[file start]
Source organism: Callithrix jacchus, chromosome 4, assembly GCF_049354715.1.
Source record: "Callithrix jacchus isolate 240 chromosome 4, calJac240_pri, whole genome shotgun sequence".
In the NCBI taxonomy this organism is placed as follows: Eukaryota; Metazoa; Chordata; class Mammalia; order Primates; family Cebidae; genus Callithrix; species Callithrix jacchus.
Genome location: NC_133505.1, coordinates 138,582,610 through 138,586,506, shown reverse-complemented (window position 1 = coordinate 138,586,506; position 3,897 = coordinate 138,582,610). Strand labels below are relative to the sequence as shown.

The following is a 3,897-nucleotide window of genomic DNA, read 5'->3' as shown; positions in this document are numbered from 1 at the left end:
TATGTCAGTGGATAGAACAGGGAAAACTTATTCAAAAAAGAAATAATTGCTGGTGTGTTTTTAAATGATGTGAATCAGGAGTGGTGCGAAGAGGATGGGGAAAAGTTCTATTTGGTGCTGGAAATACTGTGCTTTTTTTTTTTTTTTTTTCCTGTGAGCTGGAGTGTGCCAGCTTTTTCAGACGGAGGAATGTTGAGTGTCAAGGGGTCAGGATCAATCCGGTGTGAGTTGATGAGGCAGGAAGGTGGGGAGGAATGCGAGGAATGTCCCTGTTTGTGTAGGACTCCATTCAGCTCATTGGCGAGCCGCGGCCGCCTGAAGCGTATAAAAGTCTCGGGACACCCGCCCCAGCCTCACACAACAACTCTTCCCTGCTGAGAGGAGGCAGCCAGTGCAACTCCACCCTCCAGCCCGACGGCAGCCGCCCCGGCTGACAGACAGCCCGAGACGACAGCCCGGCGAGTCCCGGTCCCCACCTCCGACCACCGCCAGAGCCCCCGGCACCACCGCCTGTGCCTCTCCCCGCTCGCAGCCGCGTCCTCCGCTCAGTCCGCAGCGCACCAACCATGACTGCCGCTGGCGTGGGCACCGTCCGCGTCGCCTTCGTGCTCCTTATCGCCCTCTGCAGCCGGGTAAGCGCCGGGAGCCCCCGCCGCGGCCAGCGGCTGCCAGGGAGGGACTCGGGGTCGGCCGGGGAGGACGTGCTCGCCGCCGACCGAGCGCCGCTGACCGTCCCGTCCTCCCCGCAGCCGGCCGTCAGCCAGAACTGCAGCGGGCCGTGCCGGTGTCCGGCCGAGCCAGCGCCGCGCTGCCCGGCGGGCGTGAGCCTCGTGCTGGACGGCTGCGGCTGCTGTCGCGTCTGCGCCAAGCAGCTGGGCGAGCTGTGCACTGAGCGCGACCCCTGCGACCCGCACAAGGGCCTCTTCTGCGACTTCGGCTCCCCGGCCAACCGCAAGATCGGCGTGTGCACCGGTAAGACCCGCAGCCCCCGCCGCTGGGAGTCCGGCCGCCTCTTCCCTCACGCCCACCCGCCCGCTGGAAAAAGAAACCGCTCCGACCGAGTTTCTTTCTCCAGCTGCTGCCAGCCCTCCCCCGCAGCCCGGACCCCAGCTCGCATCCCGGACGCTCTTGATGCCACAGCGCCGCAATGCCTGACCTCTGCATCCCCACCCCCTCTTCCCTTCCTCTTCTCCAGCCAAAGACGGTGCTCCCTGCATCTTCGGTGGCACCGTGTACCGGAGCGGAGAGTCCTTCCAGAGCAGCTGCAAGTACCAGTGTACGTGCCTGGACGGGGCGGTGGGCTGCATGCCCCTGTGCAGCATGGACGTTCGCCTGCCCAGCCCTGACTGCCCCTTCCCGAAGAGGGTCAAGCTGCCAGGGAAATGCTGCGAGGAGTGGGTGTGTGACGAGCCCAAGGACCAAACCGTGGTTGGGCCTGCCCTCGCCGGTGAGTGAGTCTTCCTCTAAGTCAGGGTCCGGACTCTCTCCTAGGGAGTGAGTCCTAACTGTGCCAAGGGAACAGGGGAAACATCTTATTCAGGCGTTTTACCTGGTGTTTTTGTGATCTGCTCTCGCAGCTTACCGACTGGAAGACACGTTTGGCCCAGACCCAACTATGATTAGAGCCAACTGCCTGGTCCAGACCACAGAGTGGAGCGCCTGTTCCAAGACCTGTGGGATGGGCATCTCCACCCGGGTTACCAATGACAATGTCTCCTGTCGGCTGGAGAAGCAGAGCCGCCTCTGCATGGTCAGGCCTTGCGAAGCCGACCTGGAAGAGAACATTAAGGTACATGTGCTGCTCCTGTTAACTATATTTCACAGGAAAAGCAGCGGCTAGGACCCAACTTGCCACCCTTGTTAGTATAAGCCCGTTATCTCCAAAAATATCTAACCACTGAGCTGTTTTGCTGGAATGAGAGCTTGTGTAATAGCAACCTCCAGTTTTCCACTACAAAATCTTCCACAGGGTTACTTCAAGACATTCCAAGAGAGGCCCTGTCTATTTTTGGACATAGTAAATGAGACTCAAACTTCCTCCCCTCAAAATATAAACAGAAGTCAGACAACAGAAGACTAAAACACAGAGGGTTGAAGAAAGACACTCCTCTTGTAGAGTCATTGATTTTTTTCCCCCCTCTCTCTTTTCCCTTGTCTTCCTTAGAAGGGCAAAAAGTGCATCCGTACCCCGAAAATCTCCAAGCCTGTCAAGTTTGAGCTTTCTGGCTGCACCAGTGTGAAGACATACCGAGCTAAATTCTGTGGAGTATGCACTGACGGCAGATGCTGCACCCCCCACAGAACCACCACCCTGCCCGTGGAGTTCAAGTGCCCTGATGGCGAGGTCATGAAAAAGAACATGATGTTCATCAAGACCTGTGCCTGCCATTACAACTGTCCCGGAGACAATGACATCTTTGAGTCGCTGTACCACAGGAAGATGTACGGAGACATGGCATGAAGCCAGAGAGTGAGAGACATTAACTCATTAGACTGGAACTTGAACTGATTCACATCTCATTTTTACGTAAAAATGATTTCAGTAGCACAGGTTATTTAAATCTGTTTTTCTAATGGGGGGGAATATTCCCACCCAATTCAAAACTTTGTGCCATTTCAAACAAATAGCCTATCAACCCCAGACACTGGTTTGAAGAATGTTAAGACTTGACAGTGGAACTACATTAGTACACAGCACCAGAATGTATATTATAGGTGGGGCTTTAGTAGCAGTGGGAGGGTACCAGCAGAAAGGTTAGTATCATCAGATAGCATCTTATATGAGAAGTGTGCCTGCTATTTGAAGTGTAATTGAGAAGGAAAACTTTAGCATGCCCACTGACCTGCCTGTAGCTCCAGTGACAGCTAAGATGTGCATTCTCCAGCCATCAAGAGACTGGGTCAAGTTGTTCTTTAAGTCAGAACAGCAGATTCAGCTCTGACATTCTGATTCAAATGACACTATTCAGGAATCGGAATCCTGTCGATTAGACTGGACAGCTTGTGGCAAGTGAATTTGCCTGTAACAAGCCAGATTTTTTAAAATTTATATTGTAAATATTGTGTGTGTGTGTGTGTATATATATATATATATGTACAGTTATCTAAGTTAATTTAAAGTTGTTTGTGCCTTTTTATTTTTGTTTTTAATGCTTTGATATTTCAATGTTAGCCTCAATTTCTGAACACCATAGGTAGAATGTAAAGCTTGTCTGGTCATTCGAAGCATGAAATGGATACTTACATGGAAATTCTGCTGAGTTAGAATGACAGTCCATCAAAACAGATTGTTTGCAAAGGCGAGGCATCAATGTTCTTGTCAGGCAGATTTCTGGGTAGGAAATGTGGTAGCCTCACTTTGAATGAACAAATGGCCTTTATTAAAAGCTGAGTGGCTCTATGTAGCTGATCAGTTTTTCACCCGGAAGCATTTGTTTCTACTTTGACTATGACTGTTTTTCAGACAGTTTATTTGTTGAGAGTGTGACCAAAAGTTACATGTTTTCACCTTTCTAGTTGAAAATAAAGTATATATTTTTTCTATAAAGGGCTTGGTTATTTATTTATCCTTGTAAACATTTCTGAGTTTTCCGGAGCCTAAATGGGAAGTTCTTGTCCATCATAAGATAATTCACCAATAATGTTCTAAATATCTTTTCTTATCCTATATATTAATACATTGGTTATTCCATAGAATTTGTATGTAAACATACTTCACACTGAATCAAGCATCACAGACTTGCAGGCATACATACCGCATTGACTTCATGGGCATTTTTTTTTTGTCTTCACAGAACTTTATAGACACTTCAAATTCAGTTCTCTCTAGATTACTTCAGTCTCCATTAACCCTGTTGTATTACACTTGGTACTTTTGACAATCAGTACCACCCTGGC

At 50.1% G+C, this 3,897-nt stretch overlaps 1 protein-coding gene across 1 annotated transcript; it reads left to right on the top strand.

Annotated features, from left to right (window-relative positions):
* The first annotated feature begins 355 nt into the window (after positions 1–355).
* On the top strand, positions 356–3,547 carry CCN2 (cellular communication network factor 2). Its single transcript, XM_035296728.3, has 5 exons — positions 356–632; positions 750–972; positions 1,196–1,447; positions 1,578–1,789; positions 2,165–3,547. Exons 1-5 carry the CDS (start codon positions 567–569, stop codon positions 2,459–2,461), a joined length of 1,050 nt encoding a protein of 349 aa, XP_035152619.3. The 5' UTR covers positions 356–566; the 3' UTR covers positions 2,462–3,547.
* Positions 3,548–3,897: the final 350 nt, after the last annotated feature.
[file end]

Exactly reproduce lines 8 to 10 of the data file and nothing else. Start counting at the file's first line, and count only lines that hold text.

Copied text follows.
Annotated features, from left to right (window-relative positions):
* The first annotated feature begins 355 nt into the window (after positions 1–355).
* On the top strand, positions 356–3,547 carry CCN2 (cellular communication network factor 2). Its single transcript, XM_035296728.3, has 5 exons — positions 356–632; positions 750–972; positions 1,196–1,447; positions 1,578–1,789; positions 2,165–3,547. Exons 1-5 carry the CDS (start codon positions 567–569, stop codon positions 2,459–2,461), a joined length of 1,050 nt encoding a protein of 349 aa, XP_035152619.3. The 5' UTR covers positions 356–566; the 3' UTR covers positions 2,462–3,547.